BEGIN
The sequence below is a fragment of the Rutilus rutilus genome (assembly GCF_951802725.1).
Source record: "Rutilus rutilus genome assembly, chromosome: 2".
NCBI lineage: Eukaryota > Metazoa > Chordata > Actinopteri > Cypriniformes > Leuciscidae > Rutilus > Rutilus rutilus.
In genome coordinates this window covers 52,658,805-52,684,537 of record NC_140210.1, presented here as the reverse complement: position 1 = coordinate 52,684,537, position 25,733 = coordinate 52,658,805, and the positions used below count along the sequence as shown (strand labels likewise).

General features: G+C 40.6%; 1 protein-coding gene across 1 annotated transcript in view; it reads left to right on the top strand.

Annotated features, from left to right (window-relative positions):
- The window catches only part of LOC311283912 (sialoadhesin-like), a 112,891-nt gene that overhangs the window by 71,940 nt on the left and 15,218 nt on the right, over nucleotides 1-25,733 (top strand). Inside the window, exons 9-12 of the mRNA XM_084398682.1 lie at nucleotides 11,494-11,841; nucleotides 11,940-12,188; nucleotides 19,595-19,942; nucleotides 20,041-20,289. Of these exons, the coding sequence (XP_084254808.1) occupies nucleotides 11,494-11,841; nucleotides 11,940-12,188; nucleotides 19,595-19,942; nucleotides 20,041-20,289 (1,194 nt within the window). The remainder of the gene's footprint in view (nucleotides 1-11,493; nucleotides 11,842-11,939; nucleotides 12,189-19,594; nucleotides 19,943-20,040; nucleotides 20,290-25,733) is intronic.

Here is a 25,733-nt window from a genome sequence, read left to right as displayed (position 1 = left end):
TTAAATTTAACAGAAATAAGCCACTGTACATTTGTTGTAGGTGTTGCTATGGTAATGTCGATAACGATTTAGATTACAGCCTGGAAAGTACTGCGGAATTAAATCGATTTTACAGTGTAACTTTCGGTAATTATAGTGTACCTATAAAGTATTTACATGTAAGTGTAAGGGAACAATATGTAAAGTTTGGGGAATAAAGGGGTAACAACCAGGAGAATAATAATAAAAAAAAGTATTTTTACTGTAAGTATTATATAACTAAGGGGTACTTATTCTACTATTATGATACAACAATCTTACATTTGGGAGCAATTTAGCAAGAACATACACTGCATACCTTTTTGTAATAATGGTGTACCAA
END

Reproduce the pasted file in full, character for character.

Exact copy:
The sequence below is a fragment of the Rutilus rutilus genome (assembly GCF_951802725.1).
Source record: "Rutilus rutilus genome assembly, chromosome: 2".
NCBI lineage: Eukaryota > Metazoa > Chordata > Actinopteri > Cypriniformes > Leuciscidae > Rutilus > Rutilus rutilus.
In genome coordinates this window covers 52,658,805-52,684,537 of record NC_140210.1, presented here as the reverse complement: position 1 = coordinate 52,684,537, position 25,733 = coordinate 52,658,805, and the positions used below count along the sequence as shown (strand labels likewise).

General features: G+C 40.6%; 1 protein-coding gene across 1 annotated transcript in view; it reads left to right on the top strand.

Annotated features, from left to right (window-relative positions):
- The window catches only part of LOC311283912 (sialoadhesin-like), a 112,891-nt gene that overhangs the window by 71,940 nt on the left and 15,218 nt on the right, over nucleotides 1-25,733 (top strand). Inside the window, exons 9-12 of the mRNA XM_084398682.1 lie at nucleotides 11,494-11,841; nucleotides 11,940-12,188; nucleotides 19,595-19,942; nucleotides 20,041-20,289. Of these exons, the coding sequence (XP_084254808.1) occupies nucleotides 11,494-11,841; nucleotides 11,940-12,188; nucleotides 19,595-19,942; nucleotides 20,041-20,289 (1,194 nt within the window). The remainder of the gene's footprint in view (nucleotides 1-11,493; nucleotides 11,842-11,939; nucleotides 12,189-19,594; nucleotides 19,943-20,040; nucleotides 20,290-25,733) is intronic.

Here is a 25,733-nt window from a genome sequence, read left to right as displayed (position 1 = left end):
TTAAATTTAACAGAAATAAGCCACTGTACATTTGTTGTAGGTGTTGCTATGGTAATGTCGATAACGATTTAGATTACAGCCTGGAAAGTACTGCGGAATTAAATCGATTTTACAGTGTAACTTTCGGTAATTATAGTGTACCTATAAAGTATTTACATGTAAGTGTAAGGGAACAATATGTAAAGTTTGGGGAATAAAGGGGTAACAACCAGGAGAATAATAATAAAAAAAAGTATTTTTACTGTAAGTATTATATAACTAAGGGGTACTTATTCTACTATTATGATACAACAATCTTACATTTGGGAGCAATTTAGCAAGAACATACACTGCATACCTTTTTGTAATAATGGTGTACCAA